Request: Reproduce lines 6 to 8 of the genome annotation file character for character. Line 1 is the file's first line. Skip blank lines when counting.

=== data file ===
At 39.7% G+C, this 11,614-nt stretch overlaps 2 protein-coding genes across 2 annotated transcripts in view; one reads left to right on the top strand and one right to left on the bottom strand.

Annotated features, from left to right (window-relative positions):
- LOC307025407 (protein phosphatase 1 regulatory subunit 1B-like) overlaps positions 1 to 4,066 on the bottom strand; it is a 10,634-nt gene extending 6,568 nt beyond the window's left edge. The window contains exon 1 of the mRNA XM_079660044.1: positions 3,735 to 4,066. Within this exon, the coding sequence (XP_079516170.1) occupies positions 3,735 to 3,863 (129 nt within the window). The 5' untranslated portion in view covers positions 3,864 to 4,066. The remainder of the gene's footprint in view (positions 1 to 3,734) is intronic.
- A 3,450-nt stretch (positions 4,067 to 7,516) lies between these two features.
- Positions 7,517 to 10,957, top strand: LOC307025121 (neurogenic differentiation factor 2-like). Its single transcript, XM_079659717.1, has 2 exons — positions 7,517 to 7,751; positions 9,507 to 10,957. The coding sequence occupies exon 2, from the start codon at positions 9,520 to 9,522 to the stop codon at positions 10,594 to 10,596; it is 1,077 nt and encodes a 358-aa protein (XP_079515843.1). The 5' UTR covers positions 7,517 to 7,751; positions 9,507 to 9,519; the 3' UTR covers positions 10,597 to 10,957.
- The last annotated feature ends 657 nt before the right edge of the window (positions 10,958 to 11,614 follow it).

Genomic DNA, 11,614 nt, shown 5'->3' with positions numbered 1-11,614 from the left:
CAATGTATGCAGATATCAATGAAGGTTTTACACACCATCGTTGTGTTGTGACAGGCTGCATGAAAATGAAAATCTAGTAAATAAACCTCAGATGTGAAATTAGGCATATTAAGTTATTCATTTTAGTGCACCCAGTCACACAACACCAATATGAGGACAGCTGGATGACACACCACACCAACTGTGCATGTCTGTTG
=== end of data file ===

- The last annotated feature ends 657 nt before the right edge of the window (positions 10,958 to 11,614 follow it).

Genomic DNA, 11,614 nt, shown 5'->3' with positions numbered 1-11,614 from the left:
CAATGTATGCAGATATCAATGAAGGTTTTACACACCATCGTTGTGTTGTGACAGGCTGCATGAAAATGAAAATCTAGTAAATAAACCTCAGATGTGAAATTAGGCATATTAAGTTATTCATTTTAGTGCACCCAGTCACACAACACCAATATGAGGACAGCTGGATGACACACCACACCAACTGTGCATGTCTGTTG